Grounds for Termination
Under German law, the employment relationship can be terminated by mutual consent, by expiry of a fixed-term contract or by notice given by one of the two parties. Protection against dismissal is divided into general and special protection. Special protection is provided to employees who generally face a greater risk of dismissal such as handicapped or pregnant employees and members of the works council. In such cases, the permission of relevant government authorities is required prior to issuing a termination.
As to the general protection, the freedom of the employer to dismiss an employee is substantially restricted by the Dismissal Protection Act (“DPA”), which applies if: 1) a business establishment has generally more than ten employees; and 2) the employee has worked in the same company or business establishment for six months without interruption.
In case of severe breaches of obligations, the employment can also be terminated for cause with immediate effect by either party without observing a notice period. Among the valid reasons for immediate termination are crimes against the employer. The employer must provide notice within 2 weeks after becoming aware of the relevant circumstances.
Dismissals by reason of redundancy are considered ordinary dismissals under the DPA. In addition, specific rules apply if the dismissals form part of a so-called mass redundancy of a certain scale; e.g. prior notice must be given to the competent employment agency and a violation of this formality will result in dismissals being void. In case of a so-called operational change of business (e.g. closure of the business), collective dismissals may, in addition, require the negotiation of a social plan and the attempt to negotiate a reconciliation of interests with the works council, if the undertaking employs more than 20 employees. Certain reprieves exist during the first four years of a company’s existence.
If the DPA applies, a termination is only legally effective if it is “socially justified”. A termination is justified only if it is based on reasons related to: 1) the person; 2) the conduct of the employee; or 3) urgent operational requirements which preclude the continued employment of the employee in the undertaking.
Person-related reasons include, in particular physical or mental impairments, extensive absenteeism due to illness and reduced working capacity. Conduct-related reasons include a wilful or severely negligent breach of contract. A dismissal based on the employee’s conduct, usually requires that a written warning be given to the employee. In terms of operational reasons, the employer must prove that the employee’s dismissal was necessary for compelling business reasons, such as reorganisation. These measures must result in the loss of the position and there may not be any alternative position available that the employee could occupy.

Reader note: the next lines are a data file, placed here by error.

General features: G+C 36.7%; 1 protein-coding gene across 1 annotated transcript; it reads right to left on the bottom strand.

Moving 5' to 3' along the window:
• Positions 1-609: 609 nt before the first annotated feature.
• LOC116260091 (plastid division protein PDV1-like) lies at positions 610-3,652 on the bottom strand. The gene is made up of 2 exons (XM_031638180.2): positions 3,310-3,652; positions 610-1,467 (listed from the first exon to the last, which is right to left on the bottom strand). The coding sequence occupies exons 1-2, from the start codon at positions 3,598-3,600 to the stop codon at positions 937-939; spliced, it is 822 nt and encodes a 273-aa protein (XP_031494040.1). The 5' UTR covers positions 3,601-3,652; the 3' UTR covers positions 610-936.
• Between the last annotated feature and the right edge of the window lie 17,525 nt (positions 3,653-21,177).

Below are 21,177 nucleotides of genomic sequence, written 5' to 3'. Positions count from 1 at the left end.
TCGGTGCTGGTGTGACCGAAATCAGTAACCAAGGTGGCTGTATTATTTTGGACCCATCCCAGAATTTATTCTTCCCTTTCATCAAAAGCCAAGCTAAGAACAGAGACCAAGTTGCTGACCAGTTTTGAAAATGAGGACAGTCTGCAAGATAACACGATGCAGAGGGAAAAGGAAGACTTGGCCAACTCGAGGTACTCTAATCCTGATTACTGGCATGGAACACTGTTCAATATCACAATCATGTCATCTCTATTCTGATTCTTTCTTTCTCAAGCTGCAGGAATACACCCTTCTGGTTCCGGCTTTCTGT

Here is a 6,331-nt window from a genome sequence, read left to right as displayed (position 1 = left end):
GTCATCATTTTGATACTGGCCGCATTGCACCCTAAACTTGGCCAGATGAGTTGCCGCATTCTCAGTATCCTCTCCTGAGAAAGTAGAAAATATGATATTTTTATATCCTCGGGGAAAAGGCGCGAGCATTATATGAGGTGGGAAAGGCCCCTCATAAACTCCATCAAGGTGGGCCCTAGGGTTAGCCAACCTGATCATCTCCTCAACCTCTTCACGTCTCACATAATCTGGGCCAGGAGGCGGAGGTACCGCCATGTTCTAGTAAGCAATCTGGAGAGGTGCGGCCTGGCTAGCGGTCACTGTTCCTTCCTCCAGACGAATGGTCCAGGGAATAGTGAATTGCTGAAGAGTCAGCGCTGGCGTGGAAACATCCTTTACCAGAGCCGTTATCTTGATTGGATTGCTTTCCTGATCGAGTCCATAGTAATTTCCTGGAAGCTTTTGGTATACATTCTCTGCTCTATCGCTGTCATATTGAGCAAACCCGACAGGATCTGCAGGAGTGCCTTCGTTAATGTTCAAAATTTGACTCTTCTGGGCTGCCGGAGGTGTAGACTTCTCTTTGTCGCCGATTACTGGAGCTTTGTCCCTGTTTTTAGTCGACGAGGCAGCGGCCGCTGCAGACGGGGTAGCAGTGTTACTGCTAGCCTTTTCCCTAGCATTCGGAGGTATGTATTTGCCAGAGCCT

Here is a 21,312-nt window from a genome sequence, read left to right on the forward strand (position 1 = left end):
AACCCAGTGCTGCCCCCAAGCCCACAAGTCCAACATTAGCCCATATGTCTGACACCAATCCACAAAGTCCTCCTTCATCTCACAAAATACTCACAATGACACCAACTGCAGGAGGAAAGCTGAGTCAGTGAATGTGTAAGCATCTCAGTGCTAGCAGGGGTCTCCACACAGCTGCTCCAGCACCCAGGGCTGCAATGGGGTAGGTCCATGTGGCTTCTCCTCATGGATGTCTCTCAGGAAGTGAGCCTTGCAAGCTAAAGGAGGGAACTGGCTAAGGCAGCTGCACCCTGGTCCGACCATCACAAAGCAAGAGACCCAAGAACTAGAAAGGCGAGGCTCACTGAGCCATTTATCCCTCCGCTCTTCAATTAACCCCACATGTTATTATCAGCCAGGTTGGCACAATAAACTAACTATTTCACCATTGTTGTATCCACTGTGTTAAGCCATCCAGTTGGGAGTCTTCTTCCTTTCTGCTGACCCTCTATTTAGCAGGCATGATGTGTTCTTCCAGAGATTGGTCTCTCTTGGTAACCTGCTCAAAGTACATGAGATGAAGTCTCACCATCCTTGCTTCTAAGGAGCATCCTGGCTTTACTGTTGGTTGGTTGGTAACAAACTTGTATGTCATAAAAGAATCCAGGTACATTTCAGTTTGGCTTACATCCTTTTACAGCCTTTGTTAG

Additionally, dismissals due to operational reasons are only socially justified if a social selection has been carried out. Among employees having comparable personal and technical qualifications and working in similar jobs, the employer must select the employee with the weakest social standing based on specific criteria which are; age, length of service, support obligations for dependents and severe disability. Employees whose further employment is crucial for the functioning of the undertaking may be excluded from this selection process. Such exclusion however is a rare exception and will usually not be possible. Poor performance is not a selection criteria, nor is not having a valid reason for a termination under the DPA.
Notice must be given in writing (wet ink signature) and signed by a duly authorised representative of the employer, in order to be legally effective. All other forms of notice (i.e. those given orally or by e-mail or fax) are void. Terminations that fail to adhere to the information / consultation / internal hearing processes and procedures afforded to the works council (if in place) or the representative body for severely disabled persons (if in place and in case of a termination of a severely disabled person) are also void.